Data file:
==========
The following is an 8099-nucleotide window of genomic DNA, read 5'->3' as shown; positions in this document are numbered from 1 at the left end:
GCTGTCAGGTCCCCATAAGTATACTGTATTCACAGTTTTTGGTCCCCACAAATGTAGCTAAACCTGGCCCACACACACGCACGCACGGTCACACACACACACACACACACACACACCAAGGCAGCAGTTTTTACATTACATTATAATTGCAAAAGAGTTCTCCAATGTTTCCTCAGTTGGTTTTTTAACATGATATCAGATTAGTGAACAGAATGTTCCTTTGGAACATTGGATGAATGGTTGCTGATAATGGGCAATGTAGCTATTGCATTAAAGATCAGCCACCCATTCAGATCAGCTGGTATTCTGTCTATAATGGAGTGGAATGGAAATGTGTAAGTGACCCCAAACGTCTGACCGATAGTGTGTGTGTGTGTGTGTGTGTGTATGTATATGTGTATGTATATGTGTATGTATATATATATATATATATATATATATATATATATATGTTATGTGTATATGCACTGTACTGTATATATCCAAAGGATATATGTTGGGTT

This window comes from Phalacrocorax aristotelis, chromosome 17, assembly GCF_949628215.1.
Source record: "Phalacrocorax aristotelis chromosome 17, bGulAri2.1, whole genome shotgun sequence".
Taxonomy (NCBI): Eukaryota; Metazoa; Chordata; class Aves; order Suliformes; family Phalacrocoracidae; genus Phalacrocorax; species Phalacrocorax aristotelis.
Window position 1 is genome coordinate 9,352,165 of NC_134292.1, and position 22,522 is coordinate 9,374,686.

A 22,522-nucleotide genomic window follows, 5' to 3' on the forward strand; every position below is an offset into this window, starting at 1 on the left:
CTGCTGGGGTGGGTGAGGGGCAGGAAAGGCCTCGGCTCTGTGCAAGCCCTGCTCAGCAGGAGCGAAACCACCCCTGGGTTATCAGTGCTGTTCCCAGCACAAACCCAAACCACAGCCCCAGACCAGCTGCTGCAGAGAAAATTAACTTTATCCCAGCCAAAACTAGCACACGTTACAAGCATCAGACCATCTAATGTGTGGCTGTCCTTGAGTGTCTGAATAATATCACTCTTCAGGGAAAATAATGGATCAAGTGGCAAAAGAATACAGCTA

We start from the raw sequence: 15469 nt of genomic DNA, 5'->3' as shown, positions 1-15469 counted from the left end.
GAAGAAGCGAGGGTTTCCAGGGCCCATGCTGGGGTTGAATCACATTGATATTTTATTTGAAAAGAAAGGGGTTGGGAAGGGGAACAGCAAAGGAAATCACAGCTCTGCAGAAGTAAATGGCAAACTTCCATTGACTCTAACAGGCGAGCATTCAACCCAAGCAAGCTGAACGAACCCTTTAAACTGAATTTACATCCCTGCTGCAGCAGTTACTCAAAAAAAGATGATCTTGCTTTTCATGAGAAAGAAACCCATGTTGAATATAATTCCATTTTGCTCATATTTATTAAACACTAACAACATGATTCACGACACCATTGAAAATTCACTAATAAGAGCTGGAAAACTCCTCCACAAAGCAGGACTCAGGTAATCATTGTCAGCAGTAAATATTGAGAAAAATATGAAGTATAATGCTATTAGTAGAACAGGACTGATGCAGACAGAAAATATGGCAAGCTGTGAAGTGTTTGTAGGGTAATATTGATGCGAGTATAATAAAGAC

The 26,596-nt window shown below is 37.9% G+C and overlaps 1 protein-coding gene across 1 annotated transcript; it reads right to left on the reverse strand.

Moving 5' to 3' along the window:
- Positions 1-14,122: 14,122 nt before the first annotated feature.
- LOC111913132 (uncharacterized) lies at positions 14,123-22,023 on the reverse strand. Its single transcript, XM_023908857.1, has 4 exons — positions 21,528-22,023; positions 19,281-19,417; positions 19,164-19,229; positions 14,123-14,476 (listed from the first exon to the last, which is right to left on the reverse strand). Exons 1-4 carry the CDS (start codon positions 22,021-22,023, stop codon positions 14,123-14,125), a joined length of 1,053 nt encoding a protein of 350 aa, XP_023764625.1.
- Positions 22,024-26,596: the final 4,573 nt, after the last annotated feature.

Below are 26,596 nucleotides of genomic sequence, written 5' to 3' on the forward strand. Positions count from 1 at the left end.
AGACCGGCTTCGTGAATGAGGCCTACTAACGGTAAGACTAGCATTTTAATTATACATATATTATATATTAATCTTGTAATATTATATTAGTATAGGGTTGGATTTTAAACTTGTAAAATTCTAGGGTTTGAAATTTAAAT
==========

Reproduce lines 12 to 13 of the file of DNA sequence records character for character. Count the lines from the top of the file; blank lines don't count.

Moving 5' to 3' along the window:
- Positions 1-14,122: 14,122 nt before the first annotated feature.